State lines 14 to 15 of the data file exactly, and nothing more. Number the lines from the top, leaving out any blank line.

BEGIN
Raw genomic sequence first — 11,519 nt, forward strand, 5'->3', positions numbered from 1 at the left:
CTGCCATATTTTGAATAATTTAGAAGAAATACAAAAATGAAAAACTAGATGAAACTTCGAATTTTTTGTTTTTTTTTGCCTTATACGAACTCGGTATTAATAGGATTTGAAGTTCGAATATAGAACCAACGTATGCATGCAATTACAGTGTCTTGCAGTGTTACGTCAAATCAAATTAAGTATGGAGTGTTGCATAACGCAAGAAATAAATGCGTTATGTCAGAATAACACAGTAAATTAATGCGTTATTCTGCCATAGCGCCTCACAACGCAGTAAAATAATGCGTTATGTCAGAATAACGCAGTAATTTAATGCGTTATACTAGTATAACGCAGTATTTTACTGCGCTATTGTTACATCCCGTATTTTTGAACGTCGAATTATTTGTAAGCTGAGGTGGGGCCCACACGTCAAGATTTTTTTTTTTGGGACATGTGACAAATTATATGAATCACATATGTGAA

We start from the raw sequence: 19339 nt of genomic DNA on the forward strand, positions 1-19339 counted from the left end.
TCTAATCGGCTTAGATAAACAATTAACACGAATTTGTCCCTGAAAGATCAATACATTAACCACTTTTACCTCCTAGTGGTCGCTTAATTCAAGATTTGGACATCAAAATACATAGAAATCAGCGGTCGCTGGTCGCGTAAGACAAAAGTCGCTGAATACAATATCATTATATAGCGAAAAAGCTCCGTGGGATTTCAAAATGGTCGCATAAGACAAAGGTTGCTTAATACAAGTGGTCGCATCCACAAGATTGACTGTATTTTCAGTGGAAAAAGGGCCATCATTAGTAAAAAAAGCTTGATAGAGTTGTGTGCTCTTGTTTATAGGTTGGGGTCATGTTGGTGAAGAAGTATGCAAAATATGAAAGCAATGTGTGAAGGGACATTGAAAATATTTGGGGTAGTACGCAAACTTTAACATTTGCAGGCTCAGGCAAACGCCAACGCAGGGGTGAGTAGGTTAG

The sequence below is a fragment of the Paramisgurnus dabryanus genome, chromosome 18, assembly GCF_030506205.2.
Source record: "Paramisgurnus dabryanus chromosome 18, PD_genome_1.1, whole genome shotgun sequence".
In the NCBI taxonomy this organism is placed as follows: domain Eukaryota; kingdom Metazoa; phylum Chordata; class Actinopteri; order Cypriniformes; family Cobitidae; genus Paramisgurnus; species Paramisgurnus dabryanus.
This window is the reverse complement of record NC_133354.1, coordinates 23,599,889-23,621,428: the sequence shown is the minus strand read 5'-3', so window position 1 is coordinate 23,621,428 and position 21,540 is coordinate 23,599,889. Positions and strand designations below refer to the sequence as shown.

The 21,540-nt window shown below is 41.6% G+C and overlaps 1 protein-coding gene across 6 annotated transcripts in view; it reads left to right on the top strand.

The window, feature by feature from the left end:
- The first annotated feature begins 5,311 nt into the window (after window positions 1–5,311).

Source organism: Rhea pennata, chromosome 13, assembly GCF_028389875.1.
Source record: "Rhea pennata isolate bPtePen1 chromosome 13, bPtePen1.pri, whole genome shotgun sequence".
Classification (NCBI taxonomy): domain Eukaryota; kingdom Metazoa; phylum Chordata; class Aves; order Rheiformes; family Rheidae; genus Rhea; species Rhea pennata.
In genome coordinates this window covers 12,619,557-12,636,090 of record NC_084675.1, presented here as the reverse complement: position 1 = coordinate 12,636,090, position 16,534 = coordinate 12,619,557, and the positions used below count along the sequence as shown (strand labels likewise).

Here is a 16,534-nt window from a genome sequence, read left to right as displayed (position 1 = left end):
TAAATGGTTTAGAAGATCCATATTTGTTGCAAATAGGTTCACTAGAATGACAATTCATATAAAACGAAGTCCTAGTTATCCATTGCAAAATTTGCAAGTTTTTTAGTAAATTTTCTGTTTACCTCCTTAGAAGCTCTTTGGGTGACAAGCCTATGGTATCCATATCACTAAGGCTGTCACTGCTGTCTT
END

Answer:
Classification (NCBI taxonomy): domain Eukaryota; kingdom Metazoa; phylum Chordata; class Aves; order Rheiformes; family Rheidae; genus Rhea; species Rhea pennata.
In genome coordinates this window covers 12,619,557-12,636,090 of record NC_084675.1, presented here as the reverse complement: position 1 = coordinate 12,636,090, position 16,534 = coordinate 12,619,557, and the positions used below count along the sequence as shown (strand labels likewise).